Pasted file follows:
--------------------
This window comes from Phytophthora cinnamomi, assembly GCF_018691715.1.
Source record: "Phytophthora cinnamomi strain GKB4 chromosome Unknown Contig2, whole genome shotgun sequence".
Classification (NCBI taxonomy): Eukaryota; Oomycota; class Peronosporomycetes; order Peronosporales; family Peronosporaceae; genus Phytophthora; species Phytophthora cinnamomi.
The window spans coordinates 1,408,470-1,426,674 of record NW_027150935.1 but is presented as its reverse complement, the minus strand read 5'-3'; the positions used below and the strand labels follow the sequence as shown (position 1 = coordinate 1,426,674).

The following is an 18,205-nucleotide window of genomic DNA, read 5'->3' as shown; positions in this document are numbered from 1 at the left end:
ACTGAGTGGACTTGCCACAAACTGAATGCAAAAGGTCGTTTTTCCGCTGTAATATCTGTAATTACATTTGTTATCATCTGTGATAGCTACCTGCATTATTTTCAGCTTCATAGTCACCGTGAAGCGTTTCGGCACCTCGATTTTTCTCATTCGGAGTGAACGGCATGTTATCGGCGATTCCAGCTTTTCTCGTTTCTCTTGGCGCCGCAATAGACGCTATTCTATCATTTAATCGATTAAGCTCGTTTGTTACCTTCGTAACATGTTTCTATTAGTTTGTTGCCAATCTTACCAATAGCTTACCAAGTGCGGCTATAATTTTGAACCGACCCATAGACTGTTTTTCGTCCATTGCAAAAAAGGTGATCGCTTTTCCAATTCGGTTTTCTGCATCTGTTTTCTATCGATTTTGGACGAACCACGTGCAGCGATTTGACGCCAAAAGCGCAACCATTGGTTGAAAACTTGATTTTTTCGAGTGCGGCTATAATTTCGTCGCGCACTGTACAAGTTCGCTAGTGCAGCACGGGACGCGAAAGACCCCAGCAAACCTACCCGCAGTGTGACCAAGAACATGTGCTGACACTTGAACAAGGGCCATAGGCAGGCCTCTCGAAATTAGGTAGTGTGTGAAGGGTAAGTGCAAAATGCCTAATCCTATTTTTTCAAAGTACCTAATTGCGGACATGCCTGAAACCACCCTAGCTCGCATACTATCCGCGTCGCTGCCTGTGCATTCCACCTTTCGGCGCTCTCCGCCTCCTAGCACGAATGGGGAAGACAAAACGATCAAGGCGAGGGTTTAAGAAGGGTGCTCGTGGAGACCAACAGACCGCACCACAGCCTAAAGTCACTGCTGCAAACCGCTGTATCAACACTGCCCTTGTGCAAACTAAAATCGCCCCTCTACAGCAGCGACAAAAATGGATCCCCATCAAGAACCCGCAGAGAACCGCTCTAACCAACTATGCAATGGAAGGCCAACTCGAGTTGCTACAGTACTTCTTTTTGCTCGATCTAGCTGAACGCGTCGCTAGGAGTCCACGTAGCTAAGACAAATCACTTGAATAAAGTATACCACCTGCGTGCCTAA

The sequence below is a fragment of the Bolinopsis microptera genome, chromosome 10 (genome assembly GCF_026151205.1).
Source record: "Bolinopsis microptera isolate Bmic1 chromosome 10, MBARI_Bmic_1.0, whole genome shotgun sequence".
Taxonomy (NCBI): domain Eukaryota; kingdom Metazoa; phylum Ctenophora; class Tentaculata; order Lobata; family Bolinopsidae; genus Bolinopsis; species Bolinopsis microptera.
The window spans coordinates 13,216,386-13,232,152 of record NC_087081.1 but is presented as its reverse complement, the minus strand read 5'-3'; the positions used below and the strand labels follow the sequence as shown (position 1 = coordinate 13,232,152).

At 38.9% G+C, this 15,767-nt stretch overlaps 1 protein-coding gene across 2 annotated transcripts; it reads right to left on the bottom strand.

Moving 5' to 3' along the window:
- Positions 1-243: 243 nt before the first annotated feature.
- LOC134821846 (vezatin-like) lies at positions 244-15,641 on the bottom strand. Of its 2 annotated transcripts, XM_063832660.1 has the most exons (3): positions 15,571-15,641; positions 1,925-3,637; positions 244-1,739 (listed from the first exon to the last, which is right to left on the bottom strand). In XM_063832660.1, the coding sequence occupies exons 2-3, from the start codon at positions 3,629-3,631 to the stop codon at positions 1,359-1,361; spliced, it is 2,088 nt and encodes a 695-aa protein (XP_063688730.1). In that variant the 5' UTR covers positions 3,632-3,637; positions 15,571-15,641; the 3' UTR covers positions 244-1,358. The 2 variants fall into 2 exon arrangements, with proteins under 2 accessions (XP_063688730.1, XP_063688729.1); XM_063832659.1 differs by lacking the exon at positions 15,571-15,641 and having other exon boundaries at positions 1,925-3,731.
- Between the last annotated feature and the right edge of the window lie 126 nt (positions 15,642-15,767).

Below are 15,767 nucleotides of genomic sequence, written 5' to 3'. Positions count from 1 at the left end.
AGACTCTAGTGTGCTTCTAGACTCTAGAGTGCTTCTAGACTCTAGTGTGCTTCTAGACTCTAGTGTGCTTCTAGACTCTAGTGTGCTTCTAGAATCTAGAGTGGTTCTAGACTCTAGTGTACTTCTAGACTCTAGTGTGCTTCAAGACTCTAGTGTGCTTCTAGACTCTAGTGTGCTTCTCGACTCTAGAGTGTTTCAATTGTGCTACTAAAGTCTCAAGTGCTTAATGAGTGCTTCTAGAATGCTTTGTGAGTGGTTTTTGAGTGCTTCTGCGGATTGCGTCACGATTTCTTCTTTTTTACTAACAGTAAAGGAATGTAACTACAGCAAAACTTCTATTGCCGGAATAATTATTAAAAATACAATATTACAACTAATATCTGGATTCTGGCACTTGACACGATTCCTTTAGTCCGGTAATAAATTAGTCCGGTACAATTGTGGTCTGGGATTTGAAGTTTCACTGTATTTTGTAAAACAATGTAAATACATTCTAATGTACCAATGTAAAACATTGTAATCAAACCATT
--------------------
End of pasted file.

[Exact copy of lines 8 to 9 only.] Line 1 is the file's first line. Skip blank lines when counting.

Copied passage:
Source record: "Bolinopsis microptera isolate Bmic1 chromosome 10, MBARI_Bmic_1.0, whole genome shotgun sequence".
Taxonomy (NCBI): domain Eukaryota; kingdom Metazoa; phylum Ctenophora; class Tentaculata; order Lobata; family Bolinopsidae; genus Bolinopsis; species Bolinopsis microptera.